Have you found yourself munching on snacks all day long? Or snacking on foods that you don’t even like, just for the sake of snacking? You might be emotional eating.

What Is Emotional Eating?

In simple terms, emotional eating is eating when you’re not hungry and when your body isn’t asking for more food. It means you’re eating for another (emotional) reason. 

This doesn’t necessarily mean you’re feeling emotional. In fact, many people don’t even recognize their snacking is a result of an emotion, and do it subconsciously. 


What Causes Emotional Eating? 

There are many emotions that can cause emotional eating. Some examples of emotional triggers include,

    • New or continuing health problems or diagnoses 
    • Personal or professional challenges 
    • Financial trouble 
    • Tension or changes in relationships 
    • Big projects or assignments 
    • Moving 

Is All Snacking When You’re Not Hungry Emotional Eating?

Nope! There are so many factors that can influence our decision to eat, including social situations such as parties. When we’re in social situations, we often mimic the eating habits of the people around us. For example, accepting an hors d’oeuvres after watching people around you do the same.  

Hors d'oeuvres. Image from Pexels.

How Does Emotional Eating Affect Our Eating Habits?

Continuous emotional eating can have an effect on eating habits. Prolonged periods of emotional eating can cause us to misinterpret our natural hunger signals. Without a proper understanding of hunger signals, we will miss cues that signify hunger and fullness, allowing us to easily over (or sometimes under) eat. This can cause many people to feel out of control around food. Additionally, misunderstanding of our hunger cues can contribute to weight gain and the development of a negative relationship with food.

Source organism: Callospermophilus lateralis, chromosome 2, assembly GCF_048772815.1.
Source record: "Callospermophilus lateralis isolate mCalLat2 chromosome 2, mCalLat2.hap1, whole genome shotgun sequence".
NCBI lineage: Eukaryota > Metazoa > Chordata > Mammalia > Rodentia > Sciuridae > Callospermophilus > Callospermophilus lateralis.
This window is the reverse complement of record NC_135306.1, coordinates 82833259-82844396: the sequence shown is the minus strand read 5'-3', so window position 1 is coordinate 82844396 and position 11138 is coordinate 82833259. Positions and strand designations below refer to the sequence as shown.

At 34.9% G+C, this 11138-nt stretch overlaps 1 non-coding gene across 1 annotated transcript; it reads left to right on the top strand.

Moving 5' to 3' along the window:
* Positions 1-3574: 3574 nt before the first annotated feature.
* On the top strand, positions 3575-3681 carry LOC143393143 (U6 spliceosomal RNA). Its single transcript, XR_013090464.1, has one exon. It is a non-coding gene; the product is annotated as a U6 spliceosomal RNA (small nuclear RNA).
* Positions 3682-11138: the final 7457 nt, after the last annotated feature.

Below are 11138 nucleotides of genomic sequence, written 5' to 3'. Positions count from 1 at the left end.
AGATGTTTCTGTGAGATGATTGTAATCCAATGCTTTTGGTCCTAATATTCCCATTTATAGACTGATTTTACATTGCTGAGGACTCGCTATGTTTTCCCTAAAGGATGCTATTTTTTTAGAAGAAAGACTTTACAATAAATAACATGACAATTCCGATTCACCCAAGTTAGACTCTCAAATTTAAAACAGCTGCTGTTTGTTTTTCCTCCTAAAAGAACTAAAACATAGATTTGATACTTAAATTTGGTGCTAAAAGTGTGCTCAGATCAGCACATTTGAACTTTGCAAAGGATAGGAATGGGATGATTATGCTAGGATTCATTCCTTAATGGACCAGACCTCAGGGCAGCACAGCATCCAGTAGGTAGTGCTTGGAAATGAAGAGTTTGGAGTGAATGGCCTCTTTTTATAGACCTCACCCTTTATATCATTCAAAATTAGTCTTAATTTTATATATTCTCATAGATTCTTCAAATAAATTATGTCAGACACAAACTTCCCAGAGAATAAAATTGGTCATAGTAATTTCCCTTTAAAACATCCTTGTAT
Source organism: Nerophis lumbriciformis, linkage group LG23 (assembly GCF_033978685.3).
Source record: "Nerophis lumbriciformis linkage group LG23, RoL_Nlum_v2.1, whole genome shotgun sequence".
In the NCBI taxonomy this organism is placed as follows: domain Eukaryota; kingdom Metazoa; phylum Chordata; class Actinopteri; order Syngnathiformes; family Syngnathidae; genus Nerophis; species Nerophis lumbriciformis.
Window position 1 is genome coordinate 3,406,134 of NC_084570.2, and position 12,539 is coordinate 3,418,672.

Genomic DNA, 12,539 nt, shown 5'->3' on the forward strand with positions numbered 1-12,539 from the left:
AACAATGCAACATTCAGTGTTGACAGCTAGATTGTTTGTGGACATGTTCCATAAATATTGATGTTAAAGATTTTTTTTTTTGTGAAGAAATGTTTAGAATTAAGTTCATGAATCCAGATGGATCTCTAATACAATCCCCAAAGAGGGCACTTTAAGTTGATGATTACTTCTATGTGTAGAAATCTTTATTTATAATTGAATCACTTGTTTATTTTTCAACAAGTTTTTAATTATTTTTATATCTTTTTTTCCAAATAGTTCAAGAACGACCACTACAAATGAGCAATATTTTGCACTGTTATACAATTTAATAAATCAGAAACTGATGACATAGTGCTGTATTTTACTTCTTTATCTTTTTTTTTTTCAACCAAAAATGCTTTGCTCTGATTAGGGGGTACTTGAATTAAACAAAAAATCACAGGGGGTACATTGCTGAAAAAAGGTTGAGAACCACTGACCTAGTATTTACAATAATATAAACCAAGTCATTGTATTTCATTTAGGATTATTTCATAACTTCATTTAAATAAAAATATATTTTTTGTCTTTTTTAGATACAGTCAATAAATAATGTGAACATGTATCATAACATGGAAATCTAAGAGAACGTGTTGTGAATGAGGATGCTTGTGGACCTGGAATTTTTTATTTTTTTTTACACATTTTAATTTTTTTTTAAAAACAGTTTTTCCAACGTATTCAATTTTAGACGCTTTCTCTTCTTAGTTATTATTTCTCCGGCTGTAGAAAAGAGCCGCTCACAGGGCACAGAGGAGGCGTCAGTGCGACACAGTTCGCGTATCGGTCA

How Can I Stop Emotional Eating? 

Putting the breaks on emotional eating can be hard. Especially when you don’t know what emotions or situations are triggers and do not have the tools in place to make adjustments. However, there are many resources available to you, as well as dietitians trained in addressing this concern. 

In recent years, nutritional therapy programs have been incorporating cognitive behaviour therapy (CBT) to successfully help stop emotional eating. CBT is a structured therapeutic approach that emphasizes understanding and implementing changes to how you think and react to situations. 


Take Away

We all experience emotional eating at one point or another in our lives. However, prolonged emotional eating can become hard to control. Emotional eating can become associated with many negative feelings towards both ourselves and food and can have a negative impact on people’s relationship with food. Developing an understanding of your emotional triggers (and hunger cues) and breaking the emotional eating cycle is crucial for regaining your sense of control around food.


Ditching Your Emotional Eating

Ready to ditch the emotional eating and be confident around food again? Enrol in my Craving Change program, beginning on September 15th. This program incorporates CBT to help you understand your emotional eating and identify your triggers. Additionally, the program will provide you with the tools to conquer emotional eating while incorporating healthy alternatives to manage emotions. If you’re looking for more information about the course, check out the FAQ post!

There are a limited number of spots available, so save your seat today and don’t be left out!